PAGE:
Columns/Opinions

Thu
25
Jul

Top officials attempt to clarify new hemp law for prosecutors

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AUSTIN — Some district and county attorneys reportedly have begun to dismiss misdemeanor marijuana possession cases following the Texas Legislature’s passage of House Bill 1325, a law creating a legal path for the cultivation and marketing of hemp and hemp products.

Gov. Greg Abbott, Lt.Gov. Dan Patrick, House Speaker Dennis Bonnen and Attorney General Ken Paxton on July 18 sent a letter informing prosecutors that the Texas law, which takes effect Sept. 1, adopts the definition that differentiates between hemp and marijuana in the 2018 Farm Bill passed by Congress last year.

The farm bill, which delegates authority over the regulation, production and sale of hemp to the states, differentiates hemp from marijuana by setting a tetrahydrocannabinol (THC) threshold concentration of 0.3 percent for hemp and anything above 0.3 percent for marijuana.

 

 

Thu
18
Jul

FDR’s black sheep son marries texas socialite

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Texas History

Elliott Roosevelt stepped off a passenger plane at the Chicago airport on Jul. 18, 1933 and into a swarm of reporters.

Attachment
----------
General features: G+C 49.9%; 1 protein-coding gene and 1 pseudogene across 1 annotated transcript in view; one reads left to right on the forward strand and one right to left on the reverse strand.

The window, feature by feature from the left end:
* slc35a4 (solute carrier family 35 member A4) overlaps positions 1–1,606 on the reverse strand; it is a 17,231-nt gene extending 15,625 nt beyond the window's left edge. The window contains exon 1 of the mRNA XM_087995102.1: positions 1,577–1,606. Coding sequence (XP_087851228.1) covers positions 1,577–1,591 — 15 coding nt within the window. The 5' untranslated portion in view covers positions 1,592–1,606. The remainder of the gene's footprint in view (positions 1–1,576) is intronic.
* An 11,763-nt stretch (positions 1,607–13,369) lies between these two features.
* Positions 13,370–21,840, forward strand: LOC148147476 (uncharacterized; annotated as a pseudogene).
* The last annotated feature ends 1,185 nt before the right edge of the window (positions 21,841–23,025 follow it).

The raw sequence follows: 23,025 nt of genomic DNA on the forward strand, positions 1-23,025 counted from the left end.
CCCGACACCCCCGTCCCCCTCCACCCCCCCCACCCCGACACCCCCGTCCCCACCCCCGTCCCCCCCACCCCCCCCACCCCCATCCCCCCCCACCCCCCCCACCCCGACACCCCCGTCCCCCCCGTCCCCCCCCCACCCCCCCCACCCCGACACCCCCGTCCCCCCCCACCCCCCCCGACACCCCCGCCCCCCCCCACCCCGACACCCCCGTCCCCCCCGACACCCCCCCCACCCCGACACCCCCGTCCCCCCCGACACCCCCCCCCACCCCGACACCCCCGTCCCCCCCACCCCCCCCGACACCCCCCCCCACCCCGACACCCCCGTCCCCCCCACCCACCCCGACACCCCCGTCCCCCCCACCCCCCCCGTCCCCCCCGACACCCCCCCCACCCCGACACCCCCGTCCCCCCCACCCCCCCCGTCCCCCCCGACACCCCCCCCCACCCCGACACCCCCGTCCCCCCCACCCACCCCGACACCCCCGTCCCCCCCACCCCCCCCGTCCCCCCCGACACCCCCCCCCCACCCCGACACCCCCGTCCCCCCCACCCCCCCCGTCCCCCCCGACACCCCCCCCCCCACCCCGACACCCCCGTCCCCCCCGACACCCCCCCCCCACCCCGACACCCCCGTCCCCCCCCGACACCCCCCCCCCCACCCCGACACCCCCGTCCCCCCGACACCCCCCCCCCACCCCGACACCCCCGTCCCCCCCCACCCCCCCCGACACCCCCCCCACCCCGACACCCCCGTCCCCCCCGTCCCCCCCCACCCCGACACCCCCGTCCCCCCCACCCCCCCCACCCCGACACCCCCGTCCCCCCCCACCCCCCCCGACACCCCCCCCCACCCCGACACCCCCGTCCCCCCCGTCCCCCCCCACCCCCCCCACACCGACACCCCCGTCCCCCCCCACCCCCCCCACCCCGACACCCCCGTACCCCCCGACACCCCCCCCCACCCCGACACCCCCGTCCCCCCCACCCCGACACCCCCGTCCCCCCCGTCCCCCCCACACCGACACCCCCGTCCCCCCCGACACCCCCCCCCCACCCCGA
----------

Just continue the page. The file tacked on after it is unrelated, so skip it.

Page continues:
Responding to the newshounds’ first question, the president’s 22 year old son confirmed he had indeed just returned from Reno, Nevada, where an obliging judge granted him a divorce from his first wife. But he deftly dodged the follow-up query about a possible replacement.

Rumor had it that Roosevelt had his eye on a pretty socialite he had met in Texas a couple of months earlier. He told the newspapermen that he had no intention of tying the knot so soon after regaining his freedom then added with a sly smile, “I haven’t had a chance to ask anyone yet!”

 

 

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Thu
18
Jul

Texas receives infusion of funding for border region law enforcement

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AUSTIN — Gov. Greg Abbott on July 9 announced the receipt of $15 million in federal funding meant to increase operational capabilities of federal, state, local and tribal law enforcement agencies.